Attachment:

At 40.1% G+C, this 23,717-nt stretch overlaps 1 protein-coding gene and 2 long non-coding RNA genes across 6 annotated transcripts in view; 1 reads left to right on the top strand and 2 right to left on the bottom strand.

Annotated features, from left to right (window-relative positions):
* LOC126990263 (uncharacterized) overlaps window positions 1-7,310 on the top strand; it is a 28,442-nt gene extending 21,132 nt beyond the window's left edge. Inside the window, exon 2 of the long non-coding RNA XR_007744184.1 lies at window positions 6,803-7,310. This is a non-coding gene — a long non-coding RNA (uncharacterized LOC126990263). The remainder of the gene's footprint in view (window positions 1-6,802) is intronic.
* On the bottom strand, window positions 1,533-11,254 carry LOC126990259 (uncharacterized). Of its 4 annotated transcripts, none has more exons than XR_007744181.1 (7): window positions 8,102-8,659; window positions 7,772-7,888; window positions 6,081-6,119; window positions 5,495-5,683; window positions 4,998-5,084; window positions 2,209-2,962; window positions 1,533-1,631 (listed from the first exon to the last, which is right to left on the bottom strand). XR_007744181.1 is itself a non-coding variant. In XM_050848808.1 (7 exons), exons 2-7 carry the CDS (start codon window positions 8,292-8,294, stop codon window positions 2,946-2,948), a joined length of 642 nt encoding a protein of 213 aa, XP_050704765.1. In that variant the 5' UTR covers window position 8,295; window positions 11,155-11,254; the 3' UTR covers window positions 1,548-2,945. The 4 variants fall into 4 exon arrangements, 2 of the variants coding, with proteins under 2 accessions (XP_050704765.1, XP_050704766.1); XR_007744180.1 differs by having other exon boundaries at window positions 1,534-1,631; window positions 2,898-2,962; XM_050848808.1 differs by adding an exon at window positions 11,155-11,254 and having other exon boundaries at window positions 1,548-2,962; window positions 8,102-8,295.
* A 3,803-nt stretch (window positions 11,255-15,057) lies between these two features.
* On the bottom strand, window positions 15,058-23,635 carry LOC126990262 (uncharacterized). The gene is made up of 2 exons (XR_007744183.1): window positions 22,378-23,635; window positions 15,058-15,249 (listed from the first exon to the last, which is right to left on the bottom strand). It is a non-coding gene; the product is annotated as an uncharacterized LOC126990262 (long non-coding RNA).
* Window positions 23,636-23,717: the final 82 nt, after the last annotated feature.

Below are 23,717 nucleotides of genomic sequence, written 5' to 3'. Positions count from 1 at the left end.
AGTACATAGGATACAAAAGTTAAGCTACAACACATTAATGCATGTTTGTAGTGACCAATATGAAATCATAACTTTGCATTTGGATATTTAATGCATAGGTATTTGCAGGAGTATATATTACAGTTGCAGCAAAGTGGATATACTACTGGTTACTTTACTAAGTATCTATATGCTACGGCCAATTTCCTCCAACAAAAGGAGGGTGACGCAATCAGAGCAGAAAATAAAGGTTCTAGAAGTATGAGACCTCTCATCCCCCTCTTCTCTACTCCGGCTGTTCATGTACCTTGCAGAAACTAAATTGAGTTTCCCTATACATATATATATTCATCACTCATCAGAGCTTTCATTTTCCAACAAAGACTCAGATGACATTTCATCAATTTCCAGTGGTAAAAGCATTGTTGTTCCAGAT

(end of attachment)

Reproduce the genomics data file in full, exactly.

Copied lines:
At 40.1% G+C, this 23,717-nt stretch overlaps 1 protein-coding gene and 2 long non-coding RNA genes across 6 annotated transcripts in view; 1 reads left to right on the top strand and 2 right to left on the bottom strand.

Annotated features, from left to right (window-relative positions):
* LOC126990263 (uncharacterized) overlaps window positions 1-7,310 on the top strand; it is a 28,442-nt gene extending 21,132 nt beyond the window's left edge. Inside the window, exon 2 of the long non-coding RNA XR_007744184.1 lies at window positions 6,803-7,310. This is a non-coding gene — a long non-coding RNA (uncharacterized LOC126990263). The remainder of the gene's footprint in view (window positions 1-6,802) is intronic.
* On the bottom strand, window positions 1,533-11,254 carry LOC126990259 (uncharacterized). Of its 4 annotated transcripts, none has more exons than XR_007744181.1 (7): window positions 8,102-8,659; window positions 7,772-7,888; window positions 6,081-6,119; window positions 5,495-5,683; window positions 4,998-5,084; window positions 2,209-2,962; window positions 1,533-1,631 (listed from the first exon to the last, which is right to left on the bottom strand). XR_007744181.1 is itself a non-coding variant. In XM_050848808.1 (7 exons), exons 2-7 carry the CDS (start codon window positions 8,292-8,294, stop codon window positions 2,946-2,948), a joined length of 642 nt encoding a protein of 213 aa, XP_050704765.1. In that variant the 5' UTR covers window position 8,295; window positions 11,155-11,254; the 3' UTR covers window positions 1,548-2,945. The 4 variants fall into 4 exon arrangements, 2 of the variants coding, with proteins under 2 accessions (XP_050704765.1, XP_050704766.1); XR_007744180.1 differs by having other exon boundaries at window positions 1,534-1,631; window positions 2,898-2,962; XM_050848808.1 differs by adding an exon at window positions 11,155-11,254 and having other exon boundaries at window positions 1,548-2,962; window positions 8,102-8,295.
* A 3,803-nt stretch (window positions 11,255-15,057) lies between these two features.
* On the bottom strand, window positions 15,058-23,635 carry LOC126990262 (uncharacterized). The gene is made up of 2 exons (XR_007744183.1): window positions 22,378-23,635; window positions 15,058-15,249 (listed from the first exon to the last, which is right to left on the bottom strand). It is a non-coding gene; the product is annotated as an uncharacterized LOC126990262 (long non-coding RNA).
* Window positions 23,636-23,717: the final 82 nt, after the last annotated feature.

Below are 23,717 nucleotides of genomic sequence, written 5' to 3'. Positions count from 1 at the left end.
AGTACATAGGATACAAAAGTTAAGCTACAACACATTAATGCATGTTTGTAGTGACCAATATGAAATCATAACTTTGCATTTGGATATTTAATGCATAGGTATTTGCAGGAGTATATATTACAGTTGCAGCAAAGTGGATATACTACTGGTTACTTTACTAAGTATCTATATGCTACGGCCAATTTCCTCCAACAAAAGGAGGGTGACGCAATCAGAGCAGAAAATAAAGGTTCTAGAAGTATGAGACCTCTCATCCCCCTCTTCTCTACTCCGGCTGTTCATGTACCTTGCAGAAACTAAATTGAGTTTCCCTATACATATATATATTCATCACTCATCAGAGCTTTCATTTTCCAACAAAGACTCAGATGACATTTCATCAATTTCCAGTGGTAAAAGCATTGTTGTTCCAGAT